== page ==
I'm looking over at two beautiful little heads as I type this. Hair askew, arms and legs strewn about in a tangle of William, Elizabeth, blankets and comforter and soft snores emanating from below the pillows they never quite seem to rest their heads on.
We're having a playroom camp out. We've been sick/quarantined to the house for a week now thanks to Whooping Cough (yes, I'm serious). And with no need to wake up early, no school schedule to stick to tomorrow, I thought - why the hell not?
And as I look at this beautiful tangle next to me, I find myself thinking of the many "sleeping positions" I've taken in the last nearly 7 years. I can measure my life as a mother in those positions. I can mark the growth of these two and the change into who I am now, versus who I was then.
When they were teeny I found that my sleeping positions were often not chosen, but a result of sheer exhaustion posing me as my eyes closed despite my best efforts to the contrary. I recall falling asleep in the rocker, feet falling asleep on the ottoman, Boppy pillow on my lap and a child attached to my breast. My head would fall, my body would rock forward and I would start awake, fearful of dropping this sweet thing who had fallen asleep, mouth still open as though wanting to keep the option of nursing open should they wake. I remember being so exhausted from the nurse/pump/clean/diaper/put to bed cycle in the newborn days that I would only get as far as burping them and just fall asleep with them there. Me sitting straight up, them with their tiny, sweaty heads on my shoulder. Sometimes my hand would just stay on their backs. I remember falling asleep cradling them, sometimes on the couch, sometimes in the rocker, because I hadn't made it to the crib. I would wake up and see their beautiful little faces in my arms and just decide to sleep with them, because it was too delicious of a moment to let end. I remember not wanting to be apart from them, so I would make a little "nest" for them on the couch and fall asleep facing them or next to them and I could feel their little breaths across my face.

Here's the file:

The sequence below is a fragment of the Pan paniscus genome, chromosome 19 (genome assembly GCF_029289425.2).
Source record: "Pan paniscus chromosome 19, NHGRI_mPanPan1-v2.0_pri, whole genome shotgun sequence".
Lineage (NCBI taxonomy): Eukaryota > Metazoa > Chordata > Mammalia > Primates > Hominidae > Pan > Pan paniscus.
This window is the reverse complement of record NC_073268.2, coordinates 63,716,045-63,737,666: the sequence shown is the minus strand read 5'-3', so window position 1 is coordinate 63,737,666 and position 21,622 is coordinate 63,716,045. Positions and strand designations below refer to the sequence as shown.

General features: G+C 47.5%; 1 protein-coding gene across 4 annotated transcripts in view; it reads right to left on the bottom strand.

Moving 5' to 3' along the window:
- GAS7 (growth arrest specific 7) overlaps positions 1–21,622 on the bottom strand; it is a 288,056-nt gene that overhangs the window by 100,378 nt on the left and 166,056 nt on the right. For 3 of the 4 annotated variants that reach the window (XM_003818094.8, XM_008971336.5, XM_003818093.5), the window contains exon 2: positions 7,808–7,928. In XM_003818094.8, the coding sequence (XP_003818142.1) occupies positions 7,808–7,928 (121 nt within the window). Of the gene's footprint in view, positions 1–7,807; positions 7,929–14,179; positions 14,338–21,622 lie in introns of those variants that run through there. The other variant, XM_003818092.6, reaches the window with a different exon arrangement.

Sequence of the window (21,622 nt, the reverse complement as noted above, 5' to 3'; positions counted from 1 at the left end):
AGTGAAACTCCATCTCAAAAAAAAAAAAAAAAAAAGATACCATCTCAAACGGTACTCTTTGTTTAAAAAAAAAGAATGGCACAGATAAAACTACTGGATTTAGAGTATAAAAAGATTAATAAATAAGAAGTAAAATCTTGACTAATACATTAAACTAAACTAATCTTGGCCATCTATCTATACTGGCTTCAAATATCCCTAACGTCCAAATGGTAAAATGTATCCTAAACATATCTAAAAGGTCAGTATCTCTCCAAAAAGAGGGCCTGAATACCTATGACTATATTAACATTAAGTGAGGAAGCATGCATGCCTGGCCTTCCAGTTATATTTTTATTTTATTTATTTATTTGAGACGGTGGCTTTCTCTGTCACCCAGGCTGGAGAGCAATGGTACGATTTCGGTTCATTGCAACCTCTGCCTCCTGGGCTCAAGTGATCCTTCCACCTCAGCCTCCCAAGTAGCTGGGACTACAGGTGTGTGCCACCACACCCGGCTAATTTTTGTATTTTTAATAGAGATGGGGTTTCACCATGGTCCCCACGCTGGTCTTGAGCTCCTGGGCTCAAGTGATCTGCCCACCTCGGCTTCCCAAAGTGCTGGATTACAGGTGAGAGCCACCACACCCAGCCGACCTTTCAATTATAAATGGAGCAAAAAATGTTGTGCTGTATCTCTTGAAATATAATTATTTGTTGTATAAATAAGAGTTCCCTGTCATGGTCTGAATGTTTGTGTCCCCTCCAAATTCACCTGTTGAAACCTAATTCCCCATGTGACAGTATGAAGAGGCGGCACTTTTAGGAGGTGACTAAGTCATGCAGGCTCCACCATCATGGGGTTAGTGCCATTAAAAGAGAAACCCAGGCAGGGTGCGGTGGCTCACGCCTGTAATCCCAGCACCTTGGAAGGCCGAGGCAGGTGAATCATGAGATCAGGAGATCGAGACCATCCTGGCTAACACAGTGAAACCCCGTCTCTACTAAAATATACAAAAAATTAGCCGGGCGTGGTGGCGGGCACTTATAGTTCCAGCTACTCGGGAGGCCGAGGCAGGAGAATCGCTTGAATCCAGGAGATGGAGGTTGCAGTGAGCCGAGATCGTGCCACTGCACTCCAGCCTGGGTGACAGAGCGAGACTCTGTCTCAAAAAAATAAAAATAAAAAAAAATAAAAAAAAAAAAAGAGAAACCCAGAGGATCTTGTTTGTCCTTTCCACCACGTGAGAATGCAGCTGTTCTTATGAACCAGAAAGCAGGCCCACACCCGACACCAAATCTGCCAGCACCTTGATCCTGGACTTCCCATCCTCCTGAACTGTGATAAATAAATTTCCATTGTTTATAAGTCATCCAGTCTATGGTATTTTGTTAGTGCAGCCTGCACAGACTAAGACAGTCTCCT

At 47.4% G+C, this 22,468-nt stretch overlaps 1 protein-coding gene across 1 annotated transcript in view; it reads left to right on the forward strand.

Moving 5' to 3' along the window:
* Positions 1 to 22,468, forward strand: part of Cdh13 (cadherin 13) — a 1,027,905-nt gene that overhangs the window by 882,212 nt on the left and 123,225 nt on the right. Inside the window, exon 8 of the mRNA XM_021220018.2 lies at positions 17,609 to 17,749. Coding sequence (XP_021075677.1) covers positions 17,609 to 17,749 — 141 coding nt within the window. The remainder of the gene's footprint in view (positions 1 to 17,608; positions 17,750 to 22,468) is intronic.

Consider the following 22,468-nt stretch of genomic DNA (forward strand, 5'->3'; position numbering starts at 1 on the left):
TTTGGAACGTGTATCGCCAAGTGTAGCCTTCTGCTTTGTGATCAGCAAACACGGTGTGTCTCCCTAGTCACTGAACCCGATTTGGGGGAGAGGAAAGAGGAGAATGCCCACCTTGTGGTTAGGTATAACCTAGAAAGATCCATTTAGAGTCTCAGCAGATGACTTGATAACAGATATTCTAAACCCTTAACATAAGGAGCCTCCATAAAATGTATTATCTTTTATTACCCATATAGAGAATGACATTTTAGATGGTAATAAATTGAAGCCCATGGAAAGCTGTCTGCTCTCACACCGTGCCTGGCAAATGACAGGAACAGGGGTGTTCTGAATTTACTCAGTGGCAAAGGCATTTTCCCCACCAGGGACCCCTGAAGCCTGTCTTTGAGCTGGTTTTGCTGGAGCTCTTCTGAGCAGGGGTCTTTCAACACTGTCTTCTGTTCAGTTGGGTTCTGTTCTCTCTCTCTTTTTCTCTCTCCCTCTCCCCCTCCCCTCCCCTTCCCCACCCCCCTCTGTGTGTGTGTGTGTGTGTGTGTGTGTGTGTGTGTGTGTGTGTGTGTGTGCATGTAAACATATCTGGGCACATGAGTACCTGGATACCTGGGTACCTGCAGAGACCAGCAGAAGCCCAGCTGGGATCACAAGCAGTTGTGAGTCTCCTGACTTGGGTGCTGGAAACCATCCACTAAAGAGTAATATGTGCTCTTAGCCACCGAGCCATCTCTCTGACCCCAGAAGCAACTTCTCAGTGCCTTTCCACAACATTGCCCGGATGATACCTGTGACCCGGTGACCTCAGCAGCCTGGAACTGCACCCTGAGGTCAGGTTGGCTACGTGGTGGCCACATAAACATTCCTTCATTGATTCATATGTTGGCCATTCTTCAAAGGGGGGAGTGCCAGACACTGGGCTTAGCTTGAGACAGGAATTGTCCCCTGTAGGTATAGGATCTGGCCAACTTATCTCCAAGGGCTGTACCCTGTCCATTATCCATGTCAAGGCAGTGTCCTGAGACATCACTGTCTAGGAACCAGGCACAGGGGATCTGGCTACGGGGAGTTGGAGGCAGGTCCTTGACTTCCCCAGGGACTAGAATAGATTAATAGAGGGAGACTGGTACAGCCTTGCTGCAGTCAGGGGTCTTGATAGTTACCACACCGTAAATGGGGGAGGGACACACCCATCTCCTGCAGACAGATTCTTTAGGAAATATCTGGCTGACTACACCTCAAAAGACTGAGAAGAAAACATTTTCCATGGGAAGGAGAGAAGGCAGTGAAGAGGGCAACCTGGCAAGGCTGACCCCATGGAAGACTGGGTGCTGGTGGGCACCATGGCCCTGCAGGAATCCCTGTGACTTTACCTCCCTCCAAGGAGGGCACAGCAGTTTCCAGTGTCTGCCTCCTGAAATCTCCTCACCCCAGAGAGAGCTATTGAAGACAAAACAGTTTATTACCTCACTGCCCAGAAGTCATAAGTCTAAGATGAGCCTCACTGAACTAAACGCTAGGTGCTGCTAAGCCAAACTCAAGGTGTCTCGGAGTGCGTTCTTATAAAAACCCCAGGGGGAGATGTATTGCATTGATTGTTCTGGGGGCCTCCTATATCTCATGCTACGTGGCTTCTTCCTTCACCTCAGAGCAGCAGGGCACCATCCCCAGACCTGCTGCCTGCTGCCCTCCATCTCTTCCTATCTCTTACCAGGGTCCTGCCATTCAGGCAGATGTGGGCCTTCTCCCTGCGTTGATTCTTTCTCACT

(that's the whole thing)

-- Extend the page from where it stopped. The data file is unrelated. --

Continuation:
Sickness over the years brought more sleeping positions. There was the half-reclined/half-sit up position, propped up on pillows in an effort to help them sleep sitting up when they were so congested they couldn't breathe lying down and were so small they needed to be held in that upright position. I've slept in small beds, on couches and even on floors, usually curled into a small ball with one hand on a trash can listening for the telltale moan that precedes their vomiting. I've fallen asleep against bathroom walls, toilets and even kneeling and leaning against them during nights when vomiting or diarrhea has taken so long, we haven't left the bathroom for hours. I've fallen asleep on my back (which I hate) with one arm falling asleep under their sweet heads because they feel so yucky, they want to sleep on my shoulder.
As they've gotten older, the chances to sleep holding them diminished and blooming in their place have been the strange solitary positions brought on by my body just surrendering after a day of keeping up with two little ones. I've fallen asleep at the kitchen table. We'll be mid-meal and my eyes will just shut and my head tilt backward or forward. I've fallen asleep lying next to them in bed as a book has crashed onto my face because I can't even get through one short pre-nap or pre-bedtime story. I've fallen asleep sitting on the bathroom floor, with my head and arm stretched across the side of the tub because I can't even make it to story time. I've even drifted off standing up... drying my hair, cooking a meal, surveying the pantry, washing dishes or standing in front of the open fridge. Not even realizing I was tired until my body pitched forward.
Now the two of them sleep together. But there have been nights when they still want me to sleep with them. And I do, either because these moments don't last forever or because I fall asleep mid bedtime story. I often end up balancing carefully on my side, arm falling asleep, so I can take up as little room as possible in the bed. Otherwise, I end up in the tangle myself - Elizabeth's feet in my back, William's arm smacking my chest, all of us rolling around and complaining in our sleep about the accidental wrestling match that results from sharing a bed.
But the best positions are the ones like tonight. A playroom camp out. A playroom tent city. A makeshift "bed tent". Whatever silly fun we can come up with. I'm thinking if it's warm enough this summer, we'll need to add one more to the repertoire - the trampoline camp out. That thing is freakin' huge and I'm sure I can find a way to rig something across the top of the protective netting so that we can make a trampoline tent.
I know I'd sleep better if I would just put them in their own beds every night. But these moments won't last forever. They won't want me close forever. They've been asleep for hours and my butt is falling asleep as I write this and I know I may be tired tomorrow, sharing this not-so-comfy fold out with them. But they'll remember this camp out. The movie, the giggling, my snoring and the novelty of waking in our playroom with nothing to do tomorrow but play. So what if it's not a good night of sleep for me.
Besides, as my mom often says, "I can sleep when I'm dead."